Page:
What is Orphaned Content? How to Identify It
Creating content is an essential part of your success but it’s important that all the content on your website is connected.
One way we connect our content is with internal links that help Google and users navigate the site.
If you want your content to rank, Google needs to know the content exists. If you’re not linking to a piece of content on your site and someone else isn’t linking to that content it’ll be harder for Google to find it (even if you index it).
Linking structure isn’t exactly the number one priority for site owners but if you have a bunch of orphaned content on your site, it’ll become your top priority when you’re struggling to get traffic.
The goal of this guide is to help you understand what orphaned content is and why it’s bad for your SEO.
What is Orphaned Content in WordPress?
Orphaned content is content that does not have any internal links pointing to it. This makes the content difficult for Google and users to find.
Every website should have some type of site structure with an overarching topic and related articles that fall within that topic. All those articles should link between each other to connect everything, guide Google throughout the site, and show topical authority on a given subject.
This image illustrates what a good site structure looks like. A website has a main topic that it focuses on with a bunch of supporting topics within that. All supporting pieces of content should link with each other.
When an article does not have anything linking to it, that’s when it becomes orphaned content.
How Does Orphaned Content Impact SEO?
Orphaned content will negatively impact your visibility in search engines because crawlers will have a harder time finding and discovering the content.
The goal is for Google to identify as many keywords as possible within your content so you can rank for a high number of search phrases.
If a piece of content doesn’t have any incoming links, it’ll be harder for Google to find it and ultimately harder for you to rank for various keywords.
In addition, orphaned content can also impact the user experience of your website. If users are not able to find a page through navigation or search, they may become frustrated and leave your site.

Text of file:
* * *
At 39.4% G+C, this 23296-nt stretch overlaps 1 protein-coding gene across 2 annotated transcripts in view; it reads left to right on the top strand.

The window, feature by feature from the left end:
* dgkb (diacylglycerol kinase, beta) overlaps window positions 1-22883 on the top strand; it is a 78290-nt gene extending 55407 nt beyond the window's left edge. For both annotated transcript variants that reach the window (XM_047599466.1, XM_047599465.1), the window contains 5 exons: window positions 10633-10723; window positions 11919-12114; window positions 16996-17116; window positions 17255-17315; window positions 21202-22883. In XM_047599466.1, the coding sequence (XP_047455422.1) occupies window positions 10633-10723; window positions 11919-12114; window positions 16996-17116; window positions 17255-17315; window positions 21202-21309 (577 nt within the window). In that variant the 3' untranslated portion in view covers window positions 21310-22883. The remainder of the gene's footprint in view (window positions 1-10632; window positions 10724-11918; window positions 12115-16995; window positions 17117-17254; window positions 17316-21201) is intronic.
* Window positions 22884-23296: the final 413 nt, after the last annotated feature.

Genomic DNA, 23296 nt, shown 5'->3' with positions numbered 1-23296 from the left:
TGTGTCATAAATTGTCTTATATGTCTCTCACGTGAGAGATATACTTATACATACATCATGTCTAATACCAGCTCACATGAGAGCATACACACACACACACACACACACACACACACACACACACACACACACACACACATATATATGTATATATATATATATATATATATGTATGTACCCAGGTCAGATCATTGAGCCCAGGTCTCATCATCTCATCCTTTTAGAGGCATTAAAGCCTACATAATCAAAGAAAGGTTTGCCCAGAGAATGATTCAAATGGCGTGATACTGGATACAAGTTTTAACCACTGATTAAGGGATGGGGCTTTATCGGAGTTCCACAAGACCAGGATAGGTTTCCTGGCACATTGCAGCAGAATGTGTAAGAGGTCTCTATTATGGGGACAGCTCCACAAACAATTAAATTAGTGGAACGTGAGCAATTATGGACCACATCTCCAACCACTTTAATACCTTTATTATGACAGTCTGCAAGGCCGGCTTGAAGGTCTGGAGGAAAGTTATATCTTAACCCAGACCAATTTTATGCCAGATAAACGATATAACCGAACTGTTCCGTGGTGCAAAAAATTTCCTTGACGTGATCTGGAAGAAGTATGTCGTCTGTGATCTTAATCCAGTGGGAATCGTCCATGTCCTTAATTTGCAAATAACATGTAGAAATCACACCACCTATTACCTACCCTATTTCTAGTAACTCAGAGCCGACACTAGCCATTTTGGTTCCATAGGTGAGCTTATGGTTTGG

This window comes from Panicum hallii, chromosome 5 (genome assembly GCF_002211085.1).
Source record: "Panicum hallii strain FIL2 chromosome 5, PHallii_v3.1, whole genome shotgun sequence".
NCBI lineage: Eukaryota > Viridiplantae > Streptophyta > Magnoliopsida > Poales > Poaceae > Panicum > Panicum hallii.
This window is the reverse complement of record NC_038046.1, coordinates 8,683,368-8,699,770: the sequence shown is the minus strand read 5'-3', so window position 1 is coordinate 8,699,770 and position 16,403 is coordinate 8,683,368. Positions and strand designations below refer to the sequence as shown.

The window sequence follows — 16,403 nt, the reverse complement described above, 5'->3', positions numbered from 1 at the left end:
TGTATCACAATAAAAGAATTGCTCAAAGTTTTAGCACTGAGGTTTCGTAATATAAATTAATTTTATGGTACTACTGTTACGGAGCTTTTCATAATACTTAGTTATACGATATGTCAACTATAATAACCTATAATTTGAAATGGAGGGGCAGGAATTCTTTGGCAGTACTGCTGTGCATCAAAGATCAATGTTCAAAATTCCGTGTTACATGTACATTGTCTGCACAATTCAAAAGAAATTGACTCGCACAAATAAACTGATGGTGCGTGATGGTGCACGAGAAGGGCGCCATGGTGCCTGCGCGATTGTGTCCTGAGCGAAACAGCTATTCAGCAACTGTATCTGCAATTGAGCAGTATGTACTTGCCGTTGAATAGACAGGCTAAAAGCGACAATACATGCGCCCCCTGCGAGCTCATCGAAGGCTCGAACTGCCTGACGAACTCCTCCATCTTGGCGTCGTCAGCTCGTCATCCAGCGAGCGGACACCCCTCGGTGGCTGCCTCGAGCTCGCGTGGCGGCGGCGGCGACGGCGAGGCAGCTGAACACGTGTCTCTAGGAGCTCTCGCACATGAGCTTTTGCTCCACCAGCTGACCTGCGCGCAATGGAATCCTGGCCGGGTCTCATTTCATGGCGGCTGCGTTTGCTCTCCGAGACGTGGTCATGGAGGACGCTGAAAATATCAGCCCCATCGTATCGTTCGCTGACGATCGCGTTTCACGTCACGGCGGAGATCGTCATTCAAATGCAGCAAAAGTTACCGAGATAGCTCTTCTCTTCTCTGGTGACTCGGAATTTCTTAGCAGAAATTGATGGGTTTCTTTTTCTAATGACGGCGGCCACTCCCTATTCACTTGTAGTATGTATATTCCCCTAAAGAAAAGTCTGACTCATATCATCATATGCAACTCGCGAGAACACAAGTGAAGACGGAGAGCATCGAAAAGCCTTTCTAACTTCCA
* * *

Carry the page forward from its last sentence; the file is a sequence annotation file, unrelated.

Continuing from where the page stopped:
This can lead to a higher bounce rate and lower engagement metrics, which can further impact your website’s search engine rankings.
How Does Orphaned Content Happen?
Orphaned content usually occurs when you create a blog post and forget to link to it. Unfortunately, this can happen really easily if you’re not organized or don’t have a plugin to help you find internal linking opportunities.
If you’re doing everything manually, when you publish a piece of content, you’ll need to look through your website to find other articles that would be worth linking to your new piece.
Then, you need to go through and find a relevant area with anchor text that makes sense for the link. If you can’t find anything, you may need to add a section to the article to work in the link.
This is a time-consuming process and it’s easy to understand why people forget.
How to Find Orphaned Content?
If you’ve determined that you have some WordPress orphaned content on your site, it’s time to fix this issue.
But, you probably don’t have a master list of every article that doesn’t have internal links pointing to it.
This is where Link Whisper comes in. Going through your site and manually finding all the orphaned pages can take hours depending on the size of your website.
You can literally find every orphaned page using the Link Whisper WordPress plugin.
All you need to do is go to the “Links Report” and look for all the pages with “0 inbound internal links.”
This eliminates the need for spreadsheets, lists, and any type of website crawler. Once you’ve identified the orphaned content, you can start internally linking everything according to your website structure.
When Should You Allow Orphaned Content?
Folks, in general, it doesn’t usually make sense to have orphaned content because it’s bad for UX and for Google’s crawlers but there are some cases where it’s not a big deal.
Here are some situations where you may want to just leave the pages alone:
If you’ve archived a page because it’s no longer relevant or necessary for your site’s content strategy, it’s okay if there aren’t any links pointing to it. You might just want to keep the content for historical purposes. You don’t need a reason, it’s your site! But, the page is fine without internal links since you’re not worried about it getting crawled anyway.
A landing page likely has at least one link because people have to get to it somehow but it might not have other internal links from your website. This is fine.
If you’re linking to a landing page from social media or PPC ads to try and capture information or sell something, it probably doesn’t make sense for that page to have internal links from your site anyway.
Another example of common orphaned content is outdated or “non-evergreen” content. If you publish content that is time-sensitive, you may not have internal links pointing to it because it can be outdated in only a few days.
Political content, weather-related content, and sports news can be three simple examples of this. What is news today can no longer be news tomorrow so linking to it could actually be bad for your UX and SEO.
It’s clear why orphaned content happens but that doesn’t mean we should ignore it! If you have a website with a lot of content, it’s likely that you have orphaned content so you’ll want to download the Link Whisper plugin for your WordPress website and get cracking on that.
Link Whisper makes it simple to see what pages do not have internal links and you can even add the links directly from the plugin. Now get to work!